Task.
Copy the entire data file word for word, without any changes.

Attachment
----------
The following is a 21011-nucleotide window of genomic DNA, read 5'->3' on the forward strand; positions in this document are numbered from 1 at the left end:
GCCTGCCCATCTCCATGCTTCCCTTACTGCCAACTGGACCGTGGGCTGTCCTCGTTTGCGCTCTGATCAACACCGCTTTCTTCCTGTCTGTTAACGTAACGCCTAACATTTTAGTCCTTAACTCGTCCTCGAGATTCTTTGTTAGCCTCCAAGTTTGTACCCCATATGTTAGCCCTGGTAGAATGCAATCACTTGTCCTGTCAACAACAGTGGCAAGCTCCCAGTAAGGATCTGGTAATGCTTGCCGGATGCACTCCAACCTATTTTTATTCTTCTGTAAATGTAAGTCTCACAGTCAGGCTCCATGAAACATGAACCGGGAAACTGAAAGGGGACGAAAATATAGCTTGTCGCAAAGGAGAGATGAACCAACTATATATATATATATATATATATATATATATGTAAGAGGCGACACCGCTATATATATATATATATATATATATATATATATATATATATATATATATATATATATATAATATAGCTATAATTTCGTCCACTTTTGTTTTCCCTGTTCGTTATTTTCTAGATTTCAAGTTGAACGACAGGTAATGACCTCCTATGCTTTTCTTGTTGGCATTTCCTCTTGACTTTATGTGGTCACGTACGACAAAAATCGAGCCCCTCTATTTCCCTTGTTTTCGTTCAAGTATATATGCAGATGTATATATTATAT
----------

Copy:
The following is a 21011-nucleotide window of genomic DNA, read 5'->3' on the forward strand; positions in this document are numbered from 1 at the left end:
GCCTGCCCATCTCCATGCTTCCCTTACTGCCAACTGGACCGTGGGCTGTCCTCGTTTGCGCTCTGATCAACACCGCTTTCTTCCTGTCTGTTAACGTAACGCCTAACATTTTAGTCCTTAACTCGTCCTCGAGATTCTTTGTTAGCCTCCAAGTTTGTACCCCATATGTTAGCCCTGGTAGAATGCAATCACTTGTCCTGTCAACAACAGTGGCAAGCTCCCAGTAAGGATCTGGTAATGCTTGCCGGATGCACTCCAACCTATTTTTATTCTTCTGTAAATGTAAGTCTCACAGTCAGGCTCCATGAAACATGAACCGGGAAACTGAAAGGGGACGAAAATATAGCTTGTCGCAAAGGAGAGATGAACCAACTATATATATATATATATATATATATATATATGTAAGAGGCGACACCGCTATATATATATATATATATATATATATATATATATATATATATATATATATATATATATAATATAGCTATAATTTCGTCCACTTTTGTTTTCCCTGTTCGTTATTTTCTAGATTTCAAGTTGAACGACAGGTAATGACCTCCTATGCTTTTCTTGTTGGCATTTCCTCTTGACTTTATGTGGTCACGTACGACAAAAATCGAGCCCCTCTATTTCCCTTGTTTTCGTTCAAGTATATATGCAGATGTATATATTATAT